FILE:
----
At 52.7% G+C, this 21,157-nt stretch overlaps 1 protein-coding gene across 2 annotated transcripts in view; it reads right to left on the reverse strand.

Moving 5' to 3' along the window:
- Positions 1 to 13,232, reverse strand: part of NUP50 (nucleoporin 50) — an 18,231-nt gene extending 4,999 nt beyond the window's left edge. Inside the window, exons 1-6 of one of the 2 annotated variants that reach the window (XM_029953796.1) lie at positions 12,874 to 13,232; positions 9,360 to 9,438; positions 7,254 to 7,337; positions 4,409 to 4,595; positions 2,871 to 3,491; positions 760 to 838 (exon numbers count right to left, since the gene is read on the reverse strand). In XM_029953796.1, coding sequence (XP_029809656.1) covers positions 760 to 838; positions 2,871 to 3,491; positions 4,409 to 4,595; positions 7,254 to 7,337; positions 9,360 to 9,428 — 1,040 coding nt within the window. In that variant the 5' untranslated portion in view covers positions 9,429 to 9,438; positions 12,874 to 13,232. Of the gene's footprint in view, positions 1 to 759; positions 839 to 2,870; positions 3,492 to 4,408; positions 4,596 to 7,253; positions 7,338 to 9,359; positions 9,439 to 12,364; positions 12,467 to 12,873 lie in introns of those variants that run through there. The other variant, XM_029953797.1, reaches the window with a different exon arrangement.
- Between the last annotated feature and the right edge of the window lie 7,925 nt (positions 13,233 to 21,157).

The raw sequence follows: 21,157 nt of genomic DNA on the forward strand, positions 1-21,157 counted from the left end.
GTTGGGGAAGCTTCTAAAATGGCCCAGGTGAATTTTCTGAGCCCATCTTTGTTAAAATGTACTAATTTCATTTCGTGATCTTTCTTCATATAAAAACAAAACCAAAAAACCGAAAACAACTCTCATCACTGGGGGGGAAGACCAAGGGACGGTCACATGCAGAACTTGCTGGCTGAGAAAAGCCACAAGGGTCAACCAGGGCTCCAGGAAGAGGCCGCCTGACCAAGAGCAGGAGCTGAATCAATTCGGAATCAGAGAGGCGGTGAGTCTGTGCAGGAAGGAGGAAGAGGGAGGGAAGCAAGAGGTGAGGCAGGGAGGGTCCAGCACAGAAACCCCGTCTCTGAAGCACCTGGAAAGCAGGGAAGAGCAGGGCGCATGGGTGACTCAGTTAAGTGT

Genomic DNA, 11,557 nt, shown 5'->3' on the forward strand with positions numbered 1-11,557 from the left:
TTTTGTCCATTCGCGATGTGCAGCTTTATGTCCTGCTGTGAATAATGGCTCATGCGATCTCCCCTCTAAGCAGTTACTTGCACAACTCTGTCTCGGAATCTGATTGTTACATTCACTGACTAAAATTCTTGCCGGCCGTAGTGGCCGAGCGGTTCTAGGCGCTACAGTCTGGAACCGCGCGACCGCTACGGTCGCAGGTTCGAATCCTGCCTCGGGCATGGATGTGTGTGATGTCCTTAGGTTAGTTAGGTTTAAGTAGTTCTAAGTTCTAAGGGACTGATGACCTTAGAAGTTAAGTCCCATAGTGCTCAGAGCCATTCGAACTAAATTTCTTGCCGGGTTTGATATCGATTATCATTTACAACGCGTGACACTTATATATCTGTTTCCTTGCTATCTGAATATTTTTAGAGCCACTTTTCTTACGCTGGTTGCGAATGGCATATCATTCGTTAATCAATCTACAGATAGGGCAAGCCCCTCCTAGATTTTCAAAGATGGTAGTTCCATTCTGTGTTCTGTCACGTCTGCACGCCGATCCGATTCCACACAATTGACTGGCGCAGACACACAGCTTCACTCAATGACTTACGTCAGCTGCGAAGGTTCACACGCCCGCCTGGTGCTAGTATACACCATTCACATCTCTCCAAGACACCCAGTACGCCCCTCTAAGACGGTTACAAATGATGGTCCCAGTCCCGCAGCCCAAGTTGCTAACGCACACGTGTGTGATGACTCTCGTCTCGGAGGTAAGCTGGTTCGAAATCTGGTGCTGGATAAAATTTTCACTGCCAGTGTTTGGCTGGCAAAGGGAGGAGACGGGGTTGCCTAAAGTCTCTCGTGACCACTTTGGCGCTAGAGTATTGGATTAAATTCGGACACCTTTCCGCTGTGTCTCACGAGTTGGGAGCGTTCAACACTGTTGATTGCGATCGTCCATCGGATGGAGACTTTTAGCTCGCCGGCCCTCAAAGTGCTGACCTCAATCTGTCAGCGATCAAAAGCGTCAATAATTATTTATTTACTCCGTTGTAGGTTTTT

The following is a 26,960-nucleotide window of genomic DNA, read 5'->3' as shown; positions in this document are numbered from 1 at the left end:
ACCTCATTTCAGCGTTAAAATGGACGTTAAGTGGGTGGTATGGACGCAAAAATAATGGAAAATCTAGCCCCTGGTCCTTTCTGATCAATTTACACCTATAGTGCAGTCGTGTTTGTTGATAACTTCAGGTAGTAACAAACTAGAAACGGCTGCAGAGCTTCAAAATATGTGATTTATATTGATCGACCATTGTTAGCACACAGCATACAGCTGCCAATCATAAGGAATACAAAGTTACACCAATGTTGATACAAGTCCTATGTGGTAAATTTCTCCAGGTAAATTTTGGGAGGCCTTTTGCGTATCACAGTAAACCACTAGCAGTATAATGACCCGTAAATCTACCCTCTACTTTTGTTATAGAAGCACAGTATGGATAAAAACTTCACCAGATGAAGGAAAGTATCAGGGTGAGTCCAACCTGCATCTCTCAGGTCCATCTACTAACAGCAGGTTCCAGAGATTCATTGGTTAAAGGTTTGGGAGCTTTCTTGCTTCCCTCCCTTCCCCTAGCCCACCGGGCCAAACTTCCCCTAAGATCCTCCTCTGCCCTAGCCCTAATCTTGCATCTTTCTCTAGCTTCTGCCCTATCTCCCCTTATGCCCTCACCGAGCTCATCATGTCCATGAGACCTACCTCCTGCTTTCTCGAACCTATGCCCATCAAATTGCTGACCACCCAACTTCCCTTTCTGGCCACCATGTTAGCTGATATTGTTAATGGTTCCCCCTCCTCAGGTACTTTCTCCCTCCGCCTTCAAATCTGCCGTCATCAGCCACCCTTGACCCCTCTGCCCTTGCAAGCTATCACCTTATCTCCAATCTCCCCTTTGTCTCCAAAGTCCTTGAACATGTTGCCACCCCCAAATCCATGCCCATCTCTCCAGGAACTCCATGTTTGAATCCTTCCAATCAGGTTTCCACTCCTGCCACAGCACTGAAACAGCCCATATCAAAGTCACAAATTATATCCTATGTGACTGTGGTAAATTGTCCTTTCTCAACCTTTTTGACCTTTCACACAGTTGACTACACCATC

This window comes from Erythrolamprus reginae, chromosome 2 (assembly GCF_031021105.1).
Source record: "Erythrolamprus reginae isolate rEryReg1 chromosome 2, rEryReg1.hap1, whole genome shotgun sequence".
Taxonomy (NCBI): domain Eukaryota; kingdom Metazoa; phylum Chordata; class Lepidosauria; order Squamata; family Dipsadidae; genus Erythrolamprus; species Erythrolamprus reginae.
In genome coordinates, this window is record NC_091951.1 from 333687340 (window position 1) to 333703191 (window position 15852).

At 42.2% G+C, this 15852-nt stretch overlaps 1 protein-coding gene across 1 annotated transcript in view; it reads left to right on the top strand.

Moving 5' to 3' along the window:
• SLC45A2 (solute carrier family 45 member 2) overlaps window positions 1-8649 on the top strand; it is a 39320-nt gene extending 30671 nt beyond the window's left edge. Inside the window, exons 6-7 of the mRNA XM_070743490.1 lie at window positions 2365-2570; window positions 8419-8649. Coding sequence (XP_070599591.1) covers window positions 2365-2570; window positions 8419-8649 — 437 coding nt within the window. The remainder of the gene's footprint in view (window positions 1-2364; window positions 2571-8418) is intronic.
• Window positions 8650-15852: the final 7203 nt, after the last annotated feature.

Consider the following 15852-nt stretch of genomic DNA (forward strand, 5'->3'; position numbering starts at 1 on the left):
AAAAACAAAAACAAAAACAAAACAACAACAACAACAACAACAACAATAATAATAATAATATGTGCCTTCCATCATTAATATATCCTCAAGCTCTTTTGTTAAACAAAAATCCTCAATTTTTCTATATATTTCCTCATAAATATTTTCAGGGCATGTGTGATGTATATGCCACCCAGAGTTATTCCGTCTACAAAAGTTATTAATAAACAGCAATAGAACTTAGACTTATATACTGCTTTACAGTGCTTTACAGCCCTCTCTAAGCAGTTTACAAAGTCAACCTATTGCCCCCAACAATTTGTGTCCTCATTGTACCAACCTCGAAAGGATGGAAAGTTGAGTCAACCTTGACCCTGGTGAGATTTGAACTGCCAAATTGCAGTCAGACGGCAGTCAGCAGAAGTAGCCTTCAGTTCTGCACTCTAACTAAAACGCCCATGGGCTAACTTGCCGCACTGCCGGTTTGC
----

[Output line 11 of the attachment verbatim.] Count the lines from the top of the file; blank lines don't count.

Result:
This window comes from Erythrolamprus reginae, chromosome 2 (assembly GCF_031021105.1).